Zurich : Roche said strong sales of new medicines like cancer immunotherapy drug Tecentriq would help to sustain the company’s growth as patents on older drugs start to expire.
Chief Executive Severin Schwan is betting he can stay ahead of the sales erosion with new medicines that include five launched in 2016 alone.
“That is an unprecedented number of launches of new medicines in a short period of time,” Schwan said on a conference call after Roche reported third-quarter sales figures. “Our product pipeline is developing very well.”
The Swiss drugmaker’s three established cancer blockbusters Rituxan, Herceptin and Avastin, which account for annual sales of nearly 20 billion Swiss francs ($21 billion), all face biosimilar competition by the end of the decade.
But so far this year, Tecentriq has won approval for bladder and lung cancer, Alecensa for lung cancer, Cotellic for skin cancer and Venclaxta for chronic lymphocytic leukaemia. Roche’s multiple sclerosis drug Ocrevus is slated for U.S. approval before the year is over.
Tecentriq has brought in 77 million Swiss francs ($78 million) since its U.S. approval in May for bladder cancer. That revenue is due to accelerate after the U.S. Food and Drug Administration this week gave the a green light for the drug to be used against lung cancer.
Analysts are counting on it, too, as revenue growth from broad-based cancer drug Avastin, Rituxan for blood cancer, and breast cancer therapy Herceptin begins to slow.
All three missed analyst expectations in the third quarter, and Avastin in particular, which fell 3 percent in the third quarter, led by a decline in the United States.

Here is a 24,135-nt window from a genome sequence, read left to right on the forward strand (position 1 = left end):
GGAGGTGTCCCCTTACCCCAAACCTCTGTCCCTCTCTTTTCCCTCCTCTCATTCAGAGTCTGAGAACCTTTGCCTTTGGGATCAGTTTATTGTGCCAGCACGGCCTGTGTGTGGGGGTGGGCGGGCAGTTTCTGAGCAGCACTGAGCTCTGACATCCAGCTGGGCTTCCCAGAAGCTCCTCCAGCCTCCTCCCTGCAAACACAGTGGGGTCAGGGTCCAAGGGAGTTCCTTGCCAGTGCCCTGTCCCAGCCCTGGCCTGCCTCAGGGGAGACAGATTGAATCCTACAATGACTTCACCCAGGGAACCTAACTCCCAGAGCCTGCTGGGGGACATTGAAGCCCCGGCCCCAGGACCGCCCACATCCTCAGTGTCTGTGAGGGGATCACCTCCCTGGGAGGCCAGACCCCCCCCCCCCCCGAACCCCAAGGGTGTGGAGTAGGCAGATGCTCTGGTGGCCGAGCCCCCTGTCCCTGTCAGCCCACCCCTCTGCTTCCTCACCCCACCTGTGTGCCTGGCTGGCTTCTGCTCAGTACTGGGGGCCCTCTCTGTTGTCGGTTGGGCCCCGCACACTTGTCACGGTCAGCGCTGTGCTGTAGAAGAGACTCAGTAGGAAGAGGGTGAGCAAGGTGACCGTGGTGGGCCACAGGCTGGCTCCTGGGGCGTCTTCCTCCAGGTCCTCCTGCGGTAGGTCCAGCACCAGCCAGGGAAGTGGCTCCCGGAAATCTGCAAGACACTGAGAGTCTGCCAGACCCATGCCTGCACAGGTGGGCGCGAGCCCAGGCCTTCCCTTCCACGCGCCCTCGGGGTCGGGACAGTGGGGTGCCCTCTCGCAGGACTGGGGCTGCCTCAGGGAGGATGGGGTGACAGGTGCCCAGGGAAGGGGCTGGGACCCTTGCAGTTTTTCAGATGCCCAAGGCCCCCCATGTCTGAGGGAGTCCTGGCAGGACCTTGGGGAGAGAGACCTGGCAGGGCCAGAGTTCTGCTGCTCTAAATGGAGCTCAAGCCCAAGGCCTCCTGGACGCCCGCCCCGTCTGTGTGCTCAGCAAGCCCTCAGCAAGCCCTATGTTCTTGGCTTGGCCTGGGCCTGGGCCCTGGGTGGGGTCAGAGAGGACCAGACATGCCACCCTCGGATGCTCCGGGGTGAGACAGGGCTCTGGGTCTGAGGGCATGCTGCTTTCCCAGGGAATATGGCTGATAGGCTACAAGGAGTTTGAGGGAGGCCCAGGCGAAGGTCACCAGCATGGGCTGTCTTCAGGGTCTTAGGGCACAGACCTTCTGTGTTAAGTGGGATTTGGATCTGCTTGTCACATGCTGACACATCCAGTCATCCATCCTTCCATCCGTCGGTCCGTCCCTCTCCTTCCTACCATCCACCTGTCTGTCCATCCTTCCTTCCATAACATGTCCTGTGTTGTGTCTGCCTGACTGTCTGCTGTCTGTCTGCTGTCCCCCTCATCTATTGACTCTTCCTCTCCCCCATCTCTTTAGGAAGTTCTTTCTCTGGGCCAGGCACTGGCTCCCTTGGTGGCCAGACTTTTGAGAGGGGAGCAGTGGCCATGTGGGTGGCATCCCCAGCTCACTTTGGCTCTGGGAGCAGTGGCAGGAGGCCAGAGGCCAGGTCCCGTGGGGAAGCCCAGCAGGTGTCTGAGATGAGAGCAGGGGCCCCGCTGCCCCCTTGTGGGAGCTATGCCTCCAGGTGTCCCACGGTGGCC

Overall, quarterly sales at the world’s biggest maker of cancer drugs rose 3 percent to 12.48 billion francs, missing the average estimate of 12.68 billion in a Reuters poll of analysts.
“The momentum seems weakening in the haematology and breast cancer franchises in the U.S. and Japanese territories,” Bruno Bulic, an analyst at Baader Helvea, said. “We see the entry of Tecentriq coming timely.” He has a “buy” recommendation on Roche’s shares.
They fell 0.2 percent by 0930 GMT, in line with the decline of the European health care sector index.
Schwan still expected Roche’s 2016 sales to grow by a low- to mid-single digit percentage rate at constant exchange rates, with core earnings rising faster than sales. The company also confirmed its full-year outlook.
He declined to comment on Novartis’s efforts to sell its $14 billion stake in Roche, saying any disposal was a matter for his cross-town rival to resolve. Novartis Chief Executive Joe Jimenez has said he may sell the stake without demanding a premium.